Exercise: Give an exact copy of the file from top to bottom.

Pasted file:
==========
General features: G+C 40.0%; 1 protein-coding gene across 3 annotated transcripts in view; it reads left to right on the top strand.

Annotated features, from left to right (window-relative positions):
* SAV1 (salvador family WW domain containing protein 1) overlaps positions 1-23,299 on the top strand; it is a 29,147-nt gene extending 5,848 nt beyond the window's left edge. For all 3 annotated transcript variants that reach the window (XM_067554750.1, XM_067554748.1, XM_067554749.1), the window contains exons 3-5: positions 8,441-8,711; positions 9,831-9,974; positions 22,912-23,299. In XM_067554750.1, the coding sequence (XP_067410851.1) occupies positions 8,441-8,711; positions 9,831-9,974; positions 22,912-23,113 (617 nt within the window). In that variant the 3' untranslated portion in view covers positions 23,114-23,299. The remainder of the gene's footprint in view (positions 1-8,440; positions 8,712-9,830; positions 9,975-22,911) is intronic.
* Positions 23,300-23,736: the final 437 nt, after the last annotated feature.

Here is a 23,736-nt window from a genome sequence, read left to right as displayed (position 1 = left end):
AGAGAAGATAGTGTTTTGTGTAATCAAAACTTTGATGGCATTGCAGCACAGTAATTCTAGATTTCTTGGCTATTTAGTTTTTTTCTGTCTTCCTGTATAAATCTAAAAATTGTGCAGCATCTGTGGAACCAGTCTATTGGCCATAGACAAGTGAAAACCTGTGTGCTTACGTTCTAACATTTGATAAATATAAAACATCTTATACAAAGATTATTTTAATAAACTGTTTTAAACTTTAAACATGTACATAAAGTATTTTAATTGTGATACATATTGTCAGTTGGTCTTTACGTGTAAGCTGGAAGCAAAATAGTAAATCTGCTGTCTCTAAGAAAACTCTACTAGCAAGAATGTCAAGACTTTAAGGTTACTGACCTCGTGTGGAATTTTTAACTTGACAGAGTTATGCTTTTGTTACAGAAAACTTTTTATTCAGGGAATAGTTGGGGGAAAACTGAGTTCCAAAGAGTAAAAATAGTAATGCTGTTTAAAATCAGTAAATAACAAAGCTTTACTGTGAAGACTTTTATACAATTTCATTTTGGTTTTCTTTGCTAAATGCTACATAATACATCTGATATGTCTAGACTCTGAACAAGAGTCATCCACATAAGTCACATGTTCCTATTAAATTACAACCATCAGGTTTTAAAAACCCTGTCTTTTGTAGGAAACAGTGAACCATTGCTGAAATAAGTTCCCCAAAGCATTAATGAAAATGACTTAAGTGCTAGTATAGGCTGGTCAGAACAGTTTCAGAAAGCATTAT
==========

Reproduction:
General features: G+C 40.0%; 1 protein-coding gene across 3 annotated transcripts in view; it reads left to right on the top strand.

Annotated features, from left to right (window-relative positions):
* SAV1 (salvador family WW domain containing protein 1) overlaps positions 1-23,299 on the top strand; it is a 29,147-nt gene extending 5,848 nt beyond the window's left edge. For all 3 annotated transcript variants that reach the window (XM_067554750.1, XM_067554748.1, XM_067554749.1), the window contains exons 3-5: positions 8,441-8,711; positions 9,831-9,974; positions 22,912-23,299. In XM_067554750.1, the coding sequence (XP_067410851.1) occupies positions 8,441-8,711; positions 9,831-9,974; positions 22,912-23,113 (617 nt within the window). In that variant the 3' untranslated portion in view covers positions 23,114-23,299. The remainder of the gene's footprint in view (positions 1-8,440; positions 8,712-9,830; positions 9,975-22,911) is intronic.
* Positions 23,300-23,736: the final 437 nt, after the last annotated feature.

Here is a 23,736-nt window from a genome sequence, read left to right as displayed (position 1 = left end):
AGAGAAGATAGTGTTTTGTGTAATCAAAACTTTGATGGCATTGCAGCACAGTAATTCTAGATTTCTTGGCTATTTAGTTTTTTTCTGTCTTCCTGTATAAATCTAAAAATTGTGCAGCATCTGTGGAACCAGTCTATTGGCCATAGACAAGTGAAAACCTGTGTGCTTACGTTCTAACATTTGATAAATATAAAACATCTTATACAAAGATTATTTTAATAAACTGTTTTAAACTTTAAACATGTACATAAAGTATTTTAATTGTGATACATATTGTCAGTTGGTCTTTACGTGTAAGCTGGAAGCAAAATAGTAAATCTGCTGTCTCTAAGAAAACTCTACTAGCAAGAATGTCAAGACTTTAAGGTTACTGACCTCGTGTGGAATTTTTAACTTGACAGAGTTATGCTTTTGTTACAGAAAACTTTTTATTCAGGGAATAGTTGGGGGAAAACTGAGTTCCAAAGAGTAAAAATAGTAATGCTGTTTAAAATCAGTAAATAACAAAGCTTTACTGTGAAGACTTTTATACAATTTCATTTTGGTTTTCTTTGCTAAATGCTACATAATACATCTGATATGTCTAGACTCTGAACAAGAGTCATCCACATAAGTCACATGTTCCTATTAAATTACAACCATCAGGTTTTAAAAACCCTGTCTTTTGTAGGAAACAGTGAACCATTGCTGAAATAAGTTCCCCAAAGCATTAATGAAAATGACTTAAGTGCTAGTATAGGCTGGTCAGAACAGTTTCAGAAAGCATTAT